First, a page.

Vail Valley: Bear caught, killed in Wolcott |

Vail Valley: Bear caught, killed in Wolcott

Wren Wertin/Special to the DailyThis Vail Valley bear was recently spotted in the Bellyache neighborhood above Wolcott. Wildlife officials captured and euthanized a bear in the neighborhood Friday.

VAIL VALLEY, Colorado – Wildlife officials euthanized a bear in Bellyache on Friday after weeks of bear problems in the neighborhood and elsewhere in Vail Valley.

A trap was set Thursday night, capturing a female that weighed about 125 pounds. The bear was killed because it was considered a “human safety risk,” said Craig Westoatt of the Colorado Division of Wildlife. Officials found that the bear had been eating lots of bird feed, Westcoatt said.

“The problems have kind of increased in the last five or six days as far as where bears are on decks and in homes,” he said.

One bear recently broke through a screen door and into a kitchen where a resident was cooking, Wescoatt said. Bears have been trying to pry open windows, too, he said. After residents shooed them away from their homes, the bears would return again and again, Westcoatt said.

“Their behavior is abnormal in that they’re not exactly being spooked away from people,” he said.

There are apparently two bears that have been causing problems in the neighborhood, Wescoatt said. If the problems persist, wildlife officials may return and set another trap, he said.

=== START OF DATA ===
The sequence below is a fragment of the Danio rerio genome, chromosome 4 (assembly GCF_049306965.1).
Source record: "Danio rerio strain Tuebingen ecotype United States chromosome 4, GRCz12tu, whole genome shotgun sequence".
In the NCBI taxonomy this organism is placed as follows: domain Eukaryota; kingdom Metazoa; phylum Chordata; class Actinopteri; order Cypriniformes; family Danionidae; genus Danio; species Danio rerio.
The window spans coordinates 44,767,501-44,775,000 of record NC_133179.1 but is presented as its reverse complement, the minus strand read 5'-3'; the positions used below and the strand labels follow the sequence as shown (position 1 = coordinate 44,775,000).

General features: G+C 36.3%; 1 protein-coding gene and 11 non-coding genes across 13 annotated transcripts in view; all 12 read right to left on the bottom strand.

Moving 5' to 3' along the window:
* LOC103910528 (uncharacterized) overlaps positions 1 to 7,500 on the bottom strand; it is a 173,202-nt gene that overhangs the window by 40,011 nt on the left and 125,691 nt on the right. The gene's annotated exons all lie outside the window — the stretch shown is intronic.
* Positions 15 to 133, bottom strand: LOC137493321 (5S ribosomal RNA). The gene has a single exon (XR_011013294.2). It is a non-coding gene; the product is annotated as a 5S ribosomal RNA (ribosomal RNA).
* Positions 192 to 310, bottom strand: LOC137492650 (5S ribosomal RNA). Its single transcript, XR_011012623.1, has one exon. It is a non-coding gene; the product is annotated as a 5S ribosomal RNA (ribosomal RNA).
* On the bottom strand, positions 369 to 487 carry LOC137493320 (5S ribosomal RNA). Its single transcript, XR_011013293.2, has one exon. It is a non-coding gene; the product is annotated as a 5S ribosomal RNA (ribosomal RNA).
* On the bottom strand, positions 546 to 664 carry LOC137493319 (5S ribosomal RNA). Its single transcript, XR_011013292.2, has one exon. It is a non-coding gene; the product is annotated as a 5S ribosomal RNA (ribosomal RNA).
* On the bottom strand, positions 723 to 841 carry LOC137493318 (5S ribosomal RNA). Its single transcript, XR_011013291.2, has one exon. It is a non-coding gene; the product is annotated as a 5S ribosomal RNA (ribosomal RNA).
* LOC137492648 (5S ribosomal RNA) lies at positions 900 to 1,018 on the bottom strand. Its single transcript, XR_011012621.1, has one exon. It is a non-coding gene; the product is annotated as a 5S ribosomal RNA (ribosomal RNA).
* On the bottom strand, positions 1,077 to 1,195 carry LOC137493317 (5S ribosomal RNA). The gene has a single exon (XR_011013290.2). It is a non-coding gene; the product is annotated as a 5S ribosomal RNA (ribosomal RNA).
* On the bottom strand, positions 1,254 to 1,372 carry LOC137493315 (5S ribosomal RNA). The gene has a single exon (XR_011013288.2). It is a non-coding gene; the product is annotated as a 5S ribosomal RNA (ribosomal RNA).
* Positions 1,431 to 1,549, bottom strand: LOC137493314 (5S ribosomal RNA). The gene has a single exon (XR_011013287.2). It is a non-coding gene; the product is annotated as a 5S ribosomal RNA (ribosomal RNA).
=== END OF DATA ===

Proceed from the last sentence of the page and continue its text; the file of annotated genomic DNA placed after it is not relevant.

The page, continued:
Mary Anne Metternick, president of the Bellyache Ridge Homeowners Association, said the neighborhood has been having bear problems for about a month.

The bear “had been on several people’s decks,” including her own, Metternick said.

Residents are conscientious about making sure bears can’t get to trash, bird feeders or other food sources, she said. That includes using bear-resistant trash cans, she said.

Jerry Neal, spokesman for the Colorado Division of Wildlife, said the wet spring and early summer have translated to a lots of natural food, such as berries, for bears. But some bears have developed bad habits in previous years, and are returning to residential areas to look for food, he said.

“It remains critically important that residents remain vigilant about removing potential food sources that attract bears to residential areas,” Neal said.

That includes keeping grills clean and refraining from feeding birds until the winter, Neal said.

Another bear had to be euthanized this year after it was eating trash and breaking into homes in the Edwards trailer park, Westcoatt said.

Staff Writer Edward Stoner can be reached at 970-748-2929 or

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